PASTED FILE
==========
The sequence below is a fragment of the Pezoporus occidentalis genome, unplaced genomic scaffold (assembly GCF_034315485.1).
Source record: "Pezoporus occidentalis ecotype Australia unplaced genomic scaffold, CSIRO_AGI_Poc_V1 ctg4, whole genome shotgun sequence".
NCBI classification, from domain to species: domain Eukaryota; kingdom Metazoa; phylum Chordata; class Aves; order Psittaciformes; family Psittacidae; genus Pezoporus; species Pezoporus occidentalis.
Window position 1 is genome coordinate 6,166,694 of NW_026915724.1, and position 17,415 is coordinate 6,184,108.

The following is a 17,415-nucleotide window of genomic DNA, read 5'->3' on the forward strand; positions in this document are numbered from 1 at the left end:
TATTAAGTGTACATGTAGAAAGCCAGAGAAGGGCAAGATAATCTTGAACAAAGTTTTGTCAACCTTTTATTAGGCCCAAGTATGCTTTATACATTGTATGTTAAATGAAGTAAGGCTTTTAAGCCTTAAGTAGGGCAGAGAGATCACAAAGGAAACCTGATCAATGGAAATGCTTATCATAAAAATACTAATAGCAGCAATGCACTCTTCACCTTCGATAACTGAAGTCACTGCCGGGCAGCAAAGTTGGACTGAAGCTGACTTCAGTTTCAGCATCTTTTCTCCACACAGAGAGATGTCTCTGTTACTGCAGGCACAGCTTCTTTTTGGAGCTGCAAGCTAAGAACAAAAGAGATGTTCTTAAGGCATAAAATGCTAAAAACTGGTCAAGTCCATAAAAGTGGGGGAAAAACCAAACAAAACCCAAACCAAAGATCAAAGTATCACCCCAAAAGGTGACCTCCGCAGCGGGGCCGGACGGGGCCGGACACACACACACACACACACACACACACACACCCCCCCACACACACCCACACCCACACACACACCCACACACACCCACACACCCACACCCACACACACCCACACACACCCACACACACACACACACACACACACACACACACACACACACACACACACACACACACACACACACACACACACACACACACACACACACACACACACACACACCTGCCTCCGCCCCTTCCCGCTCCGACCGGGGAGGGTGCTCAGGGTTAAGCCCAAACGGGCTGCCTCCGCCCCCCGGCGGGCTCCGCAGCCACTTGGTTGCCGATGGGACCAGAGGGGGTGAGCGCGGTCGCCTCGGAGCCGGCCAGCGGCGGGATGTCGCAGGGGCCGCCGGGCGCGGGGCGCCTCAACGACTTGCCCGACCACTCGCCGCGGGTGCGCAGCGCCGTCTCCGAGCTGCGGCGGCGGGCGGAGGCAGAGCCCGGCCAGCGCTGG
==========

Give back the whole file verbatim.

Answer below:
The sequence below is a fragment of the Pezoporus occidentalis genome, unplaced genomic scaffold (assembly GCF_034315485.1).
Source record: "Pezoporus occidentalis ecotype Australia unplaced genomic scaffold, CSIRO_AGI_Poc_V1 ctg4, whole genome shotgun sequence".
NCBI classification, from domain to species: domain Eukaryota; kingdom Metazoa; phylum Chordata; class Aves; order Psittaciformes; family Psittacidae; genus Pezoporus; species Pezoporus occidentalis.
Window position 1 is genome coordinate 6,166,694 of NW_026915724.1, and position 17,415 is coordinate 6,184,108.

The following is a 17,415-nucleotide window of genomic DNA, read 5'->3' on the forward strand; positions in this document are numbered from 1 at the left end:
TATTAAGTGTACATGTAGAAAGCCAGAGAAGGGCAAGATAATCTTGAACAAAGTTTTGTCAACCTTTTATTAGGCCCAAGTATGCTTTATACATTGTATGTTAAATGAAGTAAGGCTTTTAAGCCTTAAGTAGGGCAGAGAGATCACAAAGGAAACCTGATCAATGGAAATGCTTATCATAAAAATACTAATAGCAGCAATGCACTCTTCACCTTCGATAACTGAAGTCACTGCCGGGCAGCAAAGTTGGACTGAAGCTGACTTCAGTTTCAGCATCTTTTCTCCACACAGAGAGATGTCTCTGTTACTGCAGGCACAGCTTCTTTTTGGAGCTGCAAGCTAAGAACAAAAGAGATGTTCTTAAGGCATAAAATGCTAAAAACTGGTCAAGTCCATAAAAGTGGGGGAAAAACCAAACAAAACCCAAACCAAAGATCAAAGTATCACCCCAAAAGGTGACCTCCGCAGCGGGGCCGGACGGGGCCGGACACACACACACACACACACACACACACACACCCCCCCACACACACCCACACCCACACACACACCCACACACACCCACACACCCACACCCACACACACCCACACACACCCACACACACACACACACACACACACACACACACACACACACACACACACACACACACACACACACACACACACACACACACACACACACACACACACACACACCTGCCTCCGCCCCTTCCCGCTCCGACCGGGGAGGGTGCTCAGGGTTAAGCCCAAACGGGCTGCCTCCGCCCCCCGGCGGGCTCCGCAGCCACTTGGTTGCCGATGGGACCAGAGGGGGTGAGCGCGGTCGCCTCGGAGCCGGCCAGCGGCGGGATGTCGCAGGGGCCGCCGGGCGCGGGGCGCCTCAACGACTTGCCCGACCACTCGCCGCGGGTGCGCAGCGCCGTCTCCGAGCTGCGGCGGCGGGCGGAGGCAGAGCCCGGCCAGCGCTGG